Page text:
What a great Tour de France! I don’t think I have been this consumed with a sporting event since England won the FIFA World Cup in 1966. What a great thing for the sport of cycle racing in Australia.
On Saturday I had to forgo my usual bike ride to watch the final time trial. Like most I expected Cadel Evans to take it, but thought it would be close. I didn’t expect Evans to bury the Schlecks by a minute and a half.
A fitting ending; anything less than a win by Cadel Evans would have been an injustice. He had never been less than fourth in the General Classification from the very start of the race, and he had fought every inch of the way.
Not to take anything away from Andy Schleck’s brilliant solo ride in Thursday’s 18th Stage to win on the Col du Galibier, but Evens fought back with no help from anyone, and dragged Frank Schleck up the mountain to a podium place.
No one can fault Frank Schleck for not helping to chase down his brother, but I would have liked to have seen him attack earlier on the final climb instead of a final kilometer sprint for second place. By attack I mean an all out commitment, not just a 200 yard sprint, then look round type of play that we saw earlier in the Pyrenees.
Defensive riding or defensive play in any sport may be a sound tactical way to win, but for the fans, the people watching, it is boring. And ultimately it is the fans who finance all sport either directly or by supporting the sponsors by buying their products and services.
It was great to see Alberto Contador prove he was human after all and completely crack on the Galibier, but what was even greater was to see him come back the following day, with nothing to lose, and attack from the start of the first climb.
He went all out for the stage win, but only managed third spot in the end. This was okay in my book; he gave his all, and accepted defeat without regrets or complaints. He even had enough energy to give a fan a right hander as he neared the top of L’Alp d’Huez. (Picture below.)
It seems to me that cycle racing and in particular the Tour de France is the chosen spectator sport of the European version of the Red Neck. This loser goes to all the trouble to dress up as a fake doctor; then waits on a mountain top for hours for Contador to come by.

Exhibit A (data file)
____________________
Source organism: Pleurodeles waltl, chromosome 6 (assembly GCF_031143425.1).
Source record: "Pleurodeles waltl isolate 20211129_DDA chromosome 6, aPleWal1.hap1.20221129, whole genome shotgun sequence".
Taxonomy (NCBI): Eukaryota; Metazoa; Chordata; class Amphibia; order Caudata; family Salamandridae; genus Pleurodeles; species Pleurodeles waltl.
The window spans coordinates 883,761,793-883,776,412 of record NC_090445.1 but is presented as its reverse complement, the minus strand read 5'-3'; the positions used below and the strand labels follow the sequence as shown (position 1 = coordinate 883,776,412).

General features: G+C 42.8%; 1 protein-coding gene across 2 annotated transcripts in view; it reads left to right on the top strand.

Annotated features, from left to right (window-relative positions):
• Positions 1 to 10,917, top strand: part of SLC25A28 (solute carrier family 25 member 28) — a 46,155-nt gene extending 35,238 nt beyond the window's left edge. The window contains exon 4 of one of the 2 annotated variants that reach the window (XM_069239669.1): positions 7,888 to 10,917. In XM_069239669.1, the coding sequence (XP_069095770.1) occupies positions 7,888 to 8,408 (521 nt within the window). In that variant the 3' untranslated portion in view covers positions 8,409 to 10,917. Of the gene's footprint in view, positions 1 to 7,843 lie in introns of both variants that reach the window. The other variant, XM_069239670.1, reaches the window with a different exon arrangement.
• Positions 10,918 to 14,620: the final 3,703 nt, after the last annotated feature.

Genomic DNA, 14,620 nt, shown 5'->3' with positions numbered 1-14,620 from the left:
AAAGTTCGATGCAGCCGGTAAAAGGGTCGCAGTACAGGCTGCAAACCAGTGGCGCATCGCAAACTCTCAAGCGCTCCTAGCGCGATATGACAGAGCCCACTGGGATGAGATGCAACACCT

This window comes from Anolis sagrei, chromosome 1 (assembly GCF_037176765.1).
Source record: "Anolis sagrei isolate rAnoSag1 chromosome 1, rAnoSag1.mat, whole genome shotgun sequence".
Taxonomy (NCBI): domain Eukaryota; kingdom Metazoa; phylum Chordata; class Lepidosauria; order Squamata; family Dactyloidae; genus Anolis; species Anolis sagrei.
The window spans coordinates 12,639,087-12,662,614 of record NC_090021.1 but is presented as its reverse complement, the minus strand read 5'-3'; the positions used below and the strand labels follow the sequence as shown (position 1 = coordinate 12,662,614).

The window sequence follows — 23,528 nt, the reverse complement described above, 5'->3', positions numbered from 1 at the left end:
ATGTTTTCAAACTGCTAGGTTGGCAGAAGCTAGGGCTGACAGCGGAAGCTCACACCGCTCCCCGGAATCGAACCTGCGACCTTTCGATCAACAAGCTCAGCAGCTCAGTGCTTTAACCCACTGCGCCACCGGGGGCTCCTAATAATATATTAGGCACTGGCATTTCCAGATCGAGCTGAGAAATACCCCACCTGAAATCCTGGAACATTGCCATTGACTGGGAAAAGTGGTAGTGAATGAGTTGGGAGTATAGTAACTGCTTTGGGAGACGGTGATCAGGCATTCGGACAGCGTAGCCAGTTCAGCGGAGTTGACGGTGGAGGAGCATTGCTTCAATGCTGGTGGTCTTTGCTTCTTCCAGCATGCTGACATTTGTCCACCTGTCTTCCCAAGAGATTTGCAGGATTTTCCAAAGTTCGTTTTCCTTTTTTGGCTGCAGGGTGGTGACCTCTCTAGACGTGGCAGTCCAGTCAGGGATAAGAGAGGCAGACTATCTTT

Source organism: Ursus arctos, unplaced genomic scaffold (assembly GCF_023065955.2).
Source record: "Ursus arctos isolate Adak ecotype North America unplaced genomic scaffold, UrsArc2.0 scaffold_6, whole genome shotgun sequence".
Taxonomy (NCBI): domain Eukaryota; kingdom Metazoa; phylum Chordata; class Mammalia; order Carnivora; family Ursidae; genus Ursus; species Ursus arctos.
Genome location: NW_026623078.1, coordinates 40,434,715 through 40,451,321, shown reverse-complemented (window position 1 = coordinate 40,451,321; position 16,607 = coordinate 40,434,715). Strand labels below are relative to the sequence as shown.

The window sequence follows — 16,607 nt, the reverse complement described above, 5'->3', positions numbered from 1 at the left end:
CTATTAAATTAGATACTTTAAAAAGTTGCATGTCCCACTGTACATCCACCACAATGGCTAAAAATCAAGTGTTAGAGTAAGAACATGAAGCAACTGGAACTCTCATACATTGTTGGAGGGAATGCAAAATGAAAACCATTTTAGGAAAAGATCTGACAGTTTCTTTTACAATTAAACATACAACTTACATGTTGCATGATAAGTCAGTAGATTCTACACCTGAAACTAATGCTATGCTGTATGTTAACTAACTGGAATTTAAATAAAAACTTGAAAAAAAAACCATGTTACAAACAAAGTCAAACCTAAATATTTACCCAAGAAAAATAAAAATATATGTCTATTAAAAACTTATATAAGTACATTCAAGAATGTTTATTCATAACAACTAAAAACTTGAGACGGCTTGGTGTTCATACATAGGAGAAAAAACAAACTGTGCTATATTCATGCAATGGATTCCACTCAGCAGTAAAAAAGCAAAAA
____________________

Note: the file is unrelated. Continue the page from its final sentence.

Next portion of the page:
Then he gets in Alberto’s face in some kind of anti-doping protest, and all he gets for his effort is a smack in the gob. Does one brag about that after? ”I got punched in the mouth by Alberto Contador.” Or does one keep quiet and hope no one recognizes you?
I would think these fans keep the whole French camping vehicle industry employed full time. I can’t understand why such companies don’t have a pro team in the Tour.
For sheer guts how about Johnny Hoogerland? After being forced off the road by a French TV vehicle and thrown into a barbed wire fence; he not only finished the stage, by went on to be featured in other later break-aways. When interviewed about the incident, he said, “It was just an accident, at least I’m not dead like Wouter Weylandt.”
French rider Jeremy Roy got the most combative rider award; he was involved in every single break in this year’s race. (Amazing.)
Who can forget Thor Hushovd’s two wins, and the only other Norwegian in the TDF, Edvald Boasson Hagen also won two stages. Philippe Gilbert another rider who is a joy to watch, one of the sport’s great entertainers. Gilbert wore all the Tour’s Jerseys at different times this year; quite a feat
On the day that Tommy Voeckler lost the Yellow Jersey, the French fans had consolation in that Pierre Roland won on L’Alp duHuez beating Sammy Sanchez and Alberto Contador. In doing so he took the “Best Young Rider” Jersey.
I believe the reason we love sports so much is that they mirror the everyday struggles of life; those who take chances are eventually rewarded for their efforts. International sports are “War without tears.” If we lose, nothing is hurt but our national pride.
One small thing spoiling the perfect result of this year’s Tour; if there was any justice Tommy Voeckler would have made third spot on the podium instead of Frank Schleck. However, herein lies another lesson; that life is not always fair.